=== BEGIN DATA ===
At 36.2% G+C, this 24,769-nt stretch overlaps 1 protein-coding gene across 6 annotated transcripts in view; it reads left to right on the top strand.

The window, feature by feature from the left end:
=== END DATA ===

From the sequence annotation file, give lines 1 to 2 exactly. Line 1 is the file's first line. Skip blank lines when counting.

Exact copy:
At 36.2% G+C, this 24,769-nt stretch overlaps 1 protein-coding gene across 6 annotated transcripts in view; it reads left to right on the top strand.

The window, feature by feature from the left end: